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  • Writer's pictureChuning Song

Grafana Tanka: How does it compare against kustomize and helm

Tanka: 短歌 (lit. short poem) in Japanese. Go here for more details.

Grafana Labs is an ambitious and progressive company. Most DevOps practitioners have crossed paths with some of their offerings, be it Grafana, Loki, Tempo, or k6. Each of their offerings challenges the status-quo in the market, such as Grafana to ELK stack, k6 to locust, and so on. Yet, have you heard of Tanka before? This is their answer to managing Kubernetes environments. I had the opportunity to get my hands dirty on it, and my thoughts? Read on.

Why do we need a Kubernetes deployment manager?


In the beginning, most of us start learning Kubernetes with static manifests such as deployment.yaml. They are very easy to construct, and absolutely easy to apply (kubectl apply -f deployment.yaml). However, imagine if you have two sets of environments that differ from each other slightly, such as they use different images or they expose different ports. In order to achieve that with static resources, you would need to maintain two copies of manifests. The complexity involved in maintaining multiple environments would quickly get out of hands when the number of environments and manifests grows. But fear not, since there are a number of tools that can be used to address this issue, such as kustomize, helm, skaffold, or terraform. Of course, our protagonist, Tanka, too.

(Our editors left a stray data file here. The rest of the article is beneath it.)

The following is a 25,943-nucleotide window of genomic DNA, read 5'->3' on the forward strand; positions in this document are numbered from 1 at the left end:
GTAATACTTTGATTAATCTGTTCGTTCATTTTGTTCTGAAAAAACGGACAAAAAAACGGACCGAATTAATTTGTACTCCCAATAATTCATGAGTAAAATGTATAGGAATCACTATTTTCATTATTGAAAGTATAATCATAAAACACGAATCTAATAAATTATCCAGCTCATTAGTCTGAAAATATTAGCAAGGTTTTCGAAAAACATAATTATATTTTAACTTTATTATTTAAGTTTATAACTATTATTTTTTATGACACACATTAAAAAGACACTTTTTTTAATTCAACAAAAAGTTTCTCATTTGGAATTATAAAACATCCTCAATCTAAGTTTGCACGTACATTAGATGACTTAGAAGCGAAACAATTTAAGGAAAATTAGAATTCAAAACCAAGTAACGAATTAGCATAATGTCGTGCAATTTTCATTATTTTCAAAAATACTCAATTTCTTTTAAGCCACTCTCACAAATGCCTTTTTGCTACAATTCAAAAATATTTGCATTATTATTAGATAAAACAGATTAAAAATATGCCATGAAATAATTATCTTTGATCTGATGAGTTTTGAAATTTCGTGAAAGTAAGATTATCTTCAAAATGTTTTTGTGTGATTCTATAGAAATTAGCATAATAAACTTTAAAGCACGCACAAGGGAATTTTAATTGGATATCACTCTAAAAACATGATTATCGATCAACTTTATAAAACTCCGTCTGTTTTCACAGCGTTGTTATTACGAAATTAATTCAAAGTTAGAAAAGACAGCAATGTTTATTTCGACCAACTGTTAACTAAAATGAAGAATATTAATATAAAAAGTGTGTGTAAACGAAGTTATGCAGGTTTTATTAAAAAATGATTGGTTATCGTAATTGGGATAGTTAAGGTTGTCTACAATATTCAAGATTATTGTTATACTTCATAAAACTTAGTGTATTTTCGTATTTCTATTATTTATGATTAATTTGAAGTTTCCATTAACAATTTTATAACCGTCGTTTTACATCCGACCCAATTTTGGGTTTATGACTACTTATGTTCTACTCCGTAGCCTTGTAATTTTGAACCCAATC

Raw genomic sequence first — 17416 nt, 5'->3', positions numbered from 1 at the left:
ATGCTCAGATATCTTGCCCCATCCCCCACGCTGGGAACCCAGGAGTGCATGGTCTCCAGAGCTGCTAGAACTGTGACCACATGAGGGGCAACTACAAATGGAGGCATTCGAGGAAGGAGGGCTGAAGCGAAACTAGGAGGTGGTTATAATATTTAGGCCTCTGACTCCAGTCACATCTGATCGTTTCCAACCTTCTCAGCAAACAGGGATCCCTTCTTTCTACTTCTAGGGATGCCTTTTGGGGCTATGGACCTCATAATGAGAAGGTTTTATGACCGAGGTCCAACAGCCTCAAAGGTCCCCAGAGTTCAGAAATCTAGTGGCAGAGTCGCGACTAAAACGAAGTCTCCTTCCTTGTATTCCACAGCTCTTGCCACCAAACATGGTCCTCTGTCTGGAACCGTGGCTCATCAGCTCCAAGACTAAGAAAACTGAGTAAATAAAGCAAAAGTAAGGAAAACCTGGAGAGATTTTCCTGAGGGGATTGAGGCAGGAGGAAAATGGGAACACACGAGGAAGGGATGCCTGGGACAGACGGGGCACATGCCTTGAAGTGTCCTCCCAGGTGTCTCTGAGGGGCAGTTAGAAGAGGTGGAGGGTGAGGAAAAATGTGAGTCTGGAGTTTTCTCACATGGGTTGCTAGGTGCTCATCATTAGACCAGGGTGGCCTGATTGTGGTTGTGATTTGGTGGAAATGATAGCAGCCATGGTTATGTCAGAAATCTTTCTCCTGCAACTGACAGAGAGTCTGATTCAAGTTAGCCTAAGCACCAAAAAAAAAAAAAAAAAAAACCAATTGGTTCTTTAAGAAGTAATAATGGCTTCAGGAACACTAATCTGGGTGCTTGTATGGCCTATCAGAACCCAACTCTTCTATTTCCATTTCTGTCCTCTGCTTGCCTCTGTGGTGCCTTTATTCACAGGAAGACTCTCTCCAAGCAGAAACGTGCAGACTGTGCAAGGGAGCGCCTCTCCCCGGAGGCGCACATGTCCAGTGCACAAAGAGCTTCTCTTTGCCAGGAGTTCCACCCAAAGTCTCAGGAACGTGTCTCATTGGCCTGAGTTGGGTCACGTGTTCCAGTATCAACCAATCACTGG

We won’t talk about skaffold and terraform in this blog post. They aren’t built exclusively to work with Kubernetes like the rest of the players, so you can’t compare apple to orange.

I thought we already have helm and kustomize?

Tanka is created to manage Kubernetes resources. That places it in the same ball park as kustomize or helm, which I am sure you have at least heard of them if you are serious about Kubernetes. kustomize is a part of Kubernetes (kubectl apply -k) and Helm is a graduated CNCF project with an established industrial standing, and the majority of OSS release their cloud native solution with it. Does Tanka have what it takes to stand up against them?